Many inland detention sites, as well, are islands unto themselves, located hundreds of miles from urban centers, making legal support and family visitation inaccessible. Stewart Detention Center in Lumpkin Georgia, for example, is a 1,725-bed facility located 146 miles from Atlanta. It boasts both the lowest application rate for relief from deportation (3%) as well as the highest deportation rate in the nation (98.5%).10 Similarly, Oakdale Federal Detention Center, housing over 750 detainees, is over 200 miles from New Orleans and has a relief application rate of only 5%. In other words, geography serves as a barrier to even applying for potential relief from deportation. Louisiana State University law professor Kenneth Mayeaux found that within a fifty-mile radius of Stewart and Oakdale there are one and five lawyers, respectively, who are members of the American Immigration Lawyers Association, capable of providing expert counsel.11

To be sure, the use of federally run facilities offers no guarantee of detainee safety, as abuse, medical neglect and deaths occur in all facilities, public or privatized. As such, the detention regime as a whole remains isolated from larger critiques of criminalization and incarceration. This often leads lawyers, detainees, and advocates to argue the “innocence” of certain classes of detainees, underscoring the criminality of other immigrants and undermining critiques of the entire system.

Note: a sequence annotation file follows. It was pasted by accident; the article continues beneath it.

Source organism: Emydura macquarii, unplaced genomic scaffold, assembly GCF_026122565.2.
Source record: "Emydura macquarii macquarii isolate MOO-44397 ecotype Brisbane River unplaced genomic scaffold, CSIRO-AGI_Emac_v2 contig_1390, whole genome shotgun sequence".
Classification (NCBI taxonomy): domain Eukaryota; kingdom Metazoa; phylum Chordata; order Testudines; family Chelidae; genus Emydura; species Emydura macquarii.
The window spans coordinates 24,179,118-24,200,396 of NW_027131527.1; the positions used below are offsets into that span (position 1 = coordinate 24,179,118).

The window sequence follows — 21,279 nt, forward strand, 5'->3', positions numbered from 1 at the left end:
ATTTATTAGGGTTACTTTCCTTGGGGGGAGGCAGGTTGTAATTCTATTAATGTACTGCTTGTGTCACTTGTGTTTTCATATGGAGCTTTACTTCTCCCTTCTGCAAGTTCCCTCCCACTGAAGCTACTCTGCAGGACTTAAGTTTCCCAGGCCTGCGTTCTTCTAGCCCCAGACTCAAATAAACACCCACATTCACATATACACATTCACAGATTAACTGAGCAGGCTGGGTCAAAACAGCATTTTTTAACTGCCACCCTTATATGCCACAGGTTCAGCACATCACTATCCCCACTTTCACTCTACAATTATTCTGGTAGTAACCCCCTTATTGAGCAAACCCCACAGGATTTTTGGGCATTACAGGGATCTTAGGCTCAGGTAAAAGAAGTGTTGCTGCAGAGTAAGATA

At the core of the detention regime’s shadowy bureaucratic and juridical structure is an enforcement system that has little to do with criminal law and procedure. Immigrant detainees do not serve sentences, but are incarcerated administratively pursuant to their involuntary removal from the country. They may be undocumented persons, asylum seekers, temporary visitors in violation of visa regulations, or long-term legal permanent residents who have committed deportable crimes. Children in these categories or U.S. citizen children of detainees can also be taken into custody. As a transitional space of captivity, between apprehension and deportation, the detention regime remains hidden and its principal eyewitnesses are punished with deportation. The lack of legal recognition of this punitive impact on detainees and their families is probably the most insidious of detention’s characteristics.

The simple fact that detention and deportation are not considered punishments for crimes locates detention in the netherworld of administrative procedure, where rights to counsel, bond, viewing evidence, visitation, and other basic procedures and protections are severely compromised. That is, detainees remain apart from accused or convicted criminals in terms of judicial rights at the same time that the majority of detainees are housed in the same dangerous conditions within the general population of the prison industrial complex.12

The way we talk about immigrant detention is also a critical factor in its obscurity. In historical analysis, detention is generally treated as a series of isolated incidents, masking the institution’s persistent patterns of abuse, and broad, escalating, and nearly unrestrained capacity to detain noncitizens. This historical genealogy is weighty, and contains the precedents that diminish contemporary legal avenues for relief, generate the construction and escalation of detention capacity, and contribute to enduring mechanisms of criminalization.